lebanon-banner-594x95

Nov. 1, 2010 — The first time I entered the Shatila Palestinian refugee camp was only days after I had moved to Beirut to report for CBC. It was Sept. 17, 2004, the 22nd anniversary of the 1982 massacre that claimed the lives of hundreds, possibly thousands, of Palestinians during the Lebanese civil war and catapulted Shatila, and the neighbouring Sabra camp, into headlines and infamy.

Until then, I had only read about Shatila and its woes in books and newspapers. I had imagined it bigger, more sprawling and more melancholy. But it was small and noisy, thick with people, far more bustling than the picture in my head. For some reason, I hadn't expected to see so many children.

ayed-soccer350

Palestinian children play soccer in Shatila refugee camp in Beirut in November 2010. Upon her first visit to Shatila in 2004, CBC News correspondent Nahlah Ayed was surprised at the number of children living in the crowded, dilapidated camp. ((Nahlah Ayed/CBC))

It seemed everyone there had become accustomed to the sudden flurry of activity each time Sept. 17 came along — the sudden interest of journalists, the influx of foreigners who'd come to listen to speeches and pay their respects to the dead. Residents — including children — obligingly recounted the horrific days when bodies were strewn all over the streets, how they, or a relative, had somehow miraculously survived it all.

I would return to Shatila many times after that day on various other assignments, and to several other refugee camps still in existence in Lebanon, where Palestinians enjoy few rights. And while over the years, the rest of Beirut and Lebanon were slowly shedding their civil war wounds and renewing themselves, the camps barely changed.

Because it had set, predetermined borders, Shatila never really grew — except vertically, as residents added floors on top of haphazardly built concrete homes to accommodate married children. Open sewers and bunches of electrical wiring guided visitors through its narrow alleys. The people were exceptionally poor, and if there was any change over time, it was only a further downturn in their fortunes.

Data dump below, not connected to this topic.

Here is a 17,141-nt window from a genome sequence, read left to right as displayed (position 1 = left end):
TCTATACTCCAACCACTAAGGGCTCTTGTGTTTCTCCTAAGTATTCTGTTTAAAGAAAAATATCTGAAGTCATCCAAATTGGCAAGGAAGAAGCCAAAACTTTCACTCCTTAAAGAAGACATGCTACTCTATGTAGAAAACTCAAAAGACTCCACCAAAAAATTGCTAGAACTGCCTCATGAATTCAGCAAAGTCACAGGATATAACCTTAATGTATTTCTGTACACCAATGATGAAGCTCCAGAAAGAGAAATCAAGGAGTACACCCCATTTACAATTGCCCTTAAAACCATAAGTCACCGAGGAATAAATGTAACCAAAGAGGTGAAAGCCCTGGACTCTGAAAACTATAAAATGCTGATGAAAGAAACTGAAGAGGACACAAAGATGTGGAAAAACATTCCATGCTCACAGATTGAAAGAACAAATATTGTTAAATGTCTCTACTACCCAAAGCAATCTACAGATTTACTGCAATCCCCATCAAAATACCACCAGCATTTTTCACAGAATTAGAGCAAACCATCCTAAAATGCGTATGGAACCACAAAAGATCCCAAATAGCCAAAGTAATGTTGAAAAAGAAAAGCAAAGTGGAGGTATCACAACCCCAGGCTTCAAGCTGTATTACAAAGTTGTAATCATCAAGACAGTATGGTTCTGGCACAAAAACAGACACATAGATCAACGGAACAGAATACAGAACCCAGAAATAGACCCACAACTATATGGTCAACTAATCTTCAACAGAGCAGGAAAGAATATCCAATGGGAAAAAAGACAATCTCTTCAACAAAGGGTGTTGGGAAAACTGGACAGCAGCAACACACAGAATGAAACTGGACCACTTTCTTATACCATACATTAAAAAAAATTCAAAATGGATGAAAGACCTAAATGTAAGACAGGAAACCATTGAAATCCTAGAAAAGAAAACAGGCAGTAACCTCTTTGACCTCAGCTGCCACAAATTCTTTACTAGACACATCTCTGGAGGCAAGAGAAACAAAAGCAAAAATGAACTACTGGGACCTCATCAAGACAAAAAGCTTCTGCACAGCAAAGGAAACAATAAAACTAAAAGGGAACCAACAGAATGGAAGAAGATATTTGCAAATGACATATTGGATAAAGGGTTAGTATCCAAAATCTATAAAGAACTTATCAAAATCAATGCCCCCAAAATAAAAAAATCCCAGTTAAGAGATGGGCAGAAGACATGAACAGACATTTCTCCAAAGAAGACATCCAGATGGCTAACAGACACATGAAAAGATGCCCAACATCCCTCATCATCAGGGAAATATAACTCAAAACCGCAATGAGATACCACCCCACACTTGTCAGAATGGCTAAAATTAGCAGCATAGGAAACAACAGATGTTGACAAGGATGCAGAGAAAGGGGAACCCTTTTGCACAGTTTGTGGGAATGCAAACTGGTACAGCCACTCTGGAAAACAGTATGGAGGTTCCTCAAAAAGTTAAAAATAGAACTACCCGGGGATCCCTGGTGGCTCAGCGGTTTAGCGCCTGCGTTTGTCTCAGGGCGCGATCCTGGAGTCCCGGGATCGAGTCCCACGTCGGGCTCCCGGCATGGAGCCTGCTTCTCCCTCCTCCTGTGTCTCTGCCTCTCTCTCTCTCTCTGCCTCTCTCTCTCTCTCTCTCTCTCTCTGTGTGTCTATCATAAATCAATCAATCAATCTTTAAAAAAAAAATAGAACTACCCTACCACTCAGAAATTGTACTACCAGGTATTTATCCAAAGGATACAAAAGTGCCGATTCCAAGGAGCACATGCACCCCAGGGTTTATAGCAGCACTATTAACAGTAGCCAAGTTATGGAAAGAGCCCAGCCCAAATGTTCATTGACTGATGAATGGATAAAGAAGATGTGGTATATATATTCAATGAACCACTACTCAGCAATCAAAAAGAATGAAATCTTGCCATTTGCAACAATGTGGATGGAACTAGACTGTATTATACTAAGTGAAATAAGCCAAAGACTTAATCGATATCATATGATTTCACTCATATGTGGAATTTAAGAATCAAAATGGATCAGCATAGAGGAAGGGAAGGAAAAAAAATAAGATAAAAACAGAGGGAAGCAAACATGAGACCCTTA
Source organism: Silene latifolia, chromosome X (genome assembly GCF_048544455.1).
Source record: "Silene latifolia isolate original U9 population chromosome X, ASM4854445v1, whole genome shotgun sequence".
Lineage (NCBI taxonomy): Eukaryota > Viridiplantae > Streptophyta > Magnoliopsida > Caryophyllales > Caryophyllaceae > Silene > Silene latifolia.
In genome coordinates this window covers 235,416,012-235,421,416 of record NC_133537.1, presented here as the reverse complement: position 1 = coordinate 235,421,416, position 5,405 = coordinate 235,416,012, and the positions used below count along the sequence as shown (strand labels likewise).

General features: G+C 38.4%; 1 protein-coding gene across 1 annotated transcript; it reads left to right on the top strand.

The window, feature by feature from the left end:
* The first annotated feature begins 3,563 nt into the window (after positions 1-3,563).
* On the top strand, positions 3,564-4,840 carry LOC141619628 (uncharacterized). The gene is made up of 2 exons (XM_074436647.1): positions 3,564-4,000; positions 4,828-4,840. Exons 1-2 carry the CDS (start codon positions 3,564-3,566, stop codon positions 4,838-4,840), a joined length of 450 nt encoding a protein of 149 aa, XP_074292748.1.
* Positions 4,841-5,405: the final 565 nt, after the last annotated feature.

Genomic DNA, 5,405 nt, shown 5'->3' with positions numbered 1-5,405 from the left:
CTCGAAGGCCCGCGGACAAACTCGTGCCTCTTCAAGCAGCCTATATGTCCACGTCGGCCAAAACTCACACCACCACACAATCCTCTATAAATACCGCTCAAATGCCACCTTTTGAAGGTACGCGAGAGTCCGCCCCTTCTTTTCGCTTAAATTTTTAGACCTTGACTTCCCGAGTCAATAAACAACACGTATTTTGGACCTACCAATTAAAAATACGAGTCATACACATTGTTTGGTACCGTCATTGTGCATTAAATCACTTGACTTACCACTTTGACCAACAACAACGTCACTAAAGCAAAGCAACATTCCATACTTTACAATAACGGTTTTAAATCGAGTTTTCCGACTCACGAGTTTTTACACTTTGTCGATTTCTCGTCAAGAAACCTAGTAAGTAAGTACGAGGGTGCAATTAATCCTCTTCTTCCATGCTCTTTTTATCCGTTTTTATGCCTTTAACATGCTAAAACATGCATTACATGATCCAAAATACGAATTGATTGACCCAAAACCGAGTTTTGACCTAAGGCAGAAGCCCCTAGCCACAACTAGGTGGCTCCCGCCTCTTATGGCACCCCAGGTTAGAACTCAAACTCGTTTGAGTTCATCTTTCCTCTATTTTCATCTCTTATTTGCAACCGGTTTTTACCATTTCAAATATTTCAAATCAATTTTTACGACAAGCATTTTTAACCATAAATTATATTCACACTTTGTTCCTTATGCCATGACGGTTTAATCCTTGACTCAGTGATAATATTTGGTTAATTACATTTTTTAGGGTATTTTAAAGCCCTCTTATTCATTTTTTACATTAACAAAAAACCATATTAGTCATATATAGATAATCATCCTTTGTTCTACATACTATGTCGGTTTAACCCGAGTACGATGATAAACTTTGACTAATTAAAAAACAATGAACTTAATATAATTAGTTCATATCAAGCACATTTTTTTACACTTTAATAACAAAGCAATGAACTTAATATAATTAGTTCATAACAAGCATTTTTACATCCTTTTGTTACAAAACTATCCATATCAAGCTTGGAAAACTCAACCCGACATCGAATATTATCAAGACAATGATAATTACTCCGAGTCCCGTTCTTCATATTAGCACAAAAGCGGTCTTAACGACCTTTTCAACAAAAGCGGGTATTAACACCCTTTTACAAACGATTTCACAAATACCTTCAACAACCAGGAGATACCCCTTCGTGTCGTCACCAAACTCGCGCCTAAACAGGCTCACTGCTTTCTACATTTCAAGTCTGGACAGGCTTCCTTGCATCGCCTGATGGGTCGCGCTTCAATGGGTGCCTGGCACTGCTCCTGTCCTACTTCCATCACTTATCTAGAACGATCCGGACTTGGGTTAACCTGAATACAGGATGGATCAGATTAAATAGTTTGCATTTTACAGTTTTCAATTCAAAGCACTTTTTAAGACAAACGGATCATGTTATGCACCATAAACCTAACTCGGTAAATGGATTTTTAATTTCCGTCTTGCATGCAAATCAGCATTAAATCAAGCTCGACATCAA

The children were always there, along with the constant reminders of loss and mourning: in class, at home, in the graffiti on the walls. You couldn't have a conversation with anyone there without it eventually turning to the massacre, or to the circumstances under which that person's family fled Palestine and ended up in Lebanon. Children and grandchildren of the original refugees recited the story as if they had lived through it themselves.

On top of all that, violence was always a constant. Before and after the massacre, Lebanon regularly erupted in fighting and brutality.

With no passports and no means, Shatila's residents could never really flee danger — no matter how threatening.

ayed-wires-alley-hang

Shatila is largely made up of narrow alleyways and corridors like this one. The chaotic jumble of cables and wires carrying water and electricity to homes is indicative of the camp's jerry-rigged, unreliable infrastructure. ((Nahlah Ayed/CBC))

Just during my five years in Lebanon, they lived through Lebanese sectarian clashes, a string of car bombings and destabilizing, massive political protests. While many Lebanese left, people in the camp stayed on — even during the 2006 conflict between Israel and Hezbollah, whose power base is a short distance away from Shatila and had invited some of the heaviest aerial bombing of the conflict.

What is it like for new generations of children in Shatila who have again grown up in poverty, constantly surrounded by the stories of the violence that came before? That is just one of the questions we hope to answer when we visit the camp to film our online documentary.

It has been well over a year since I was last in Shatila, but I suspect we will find that little has changed.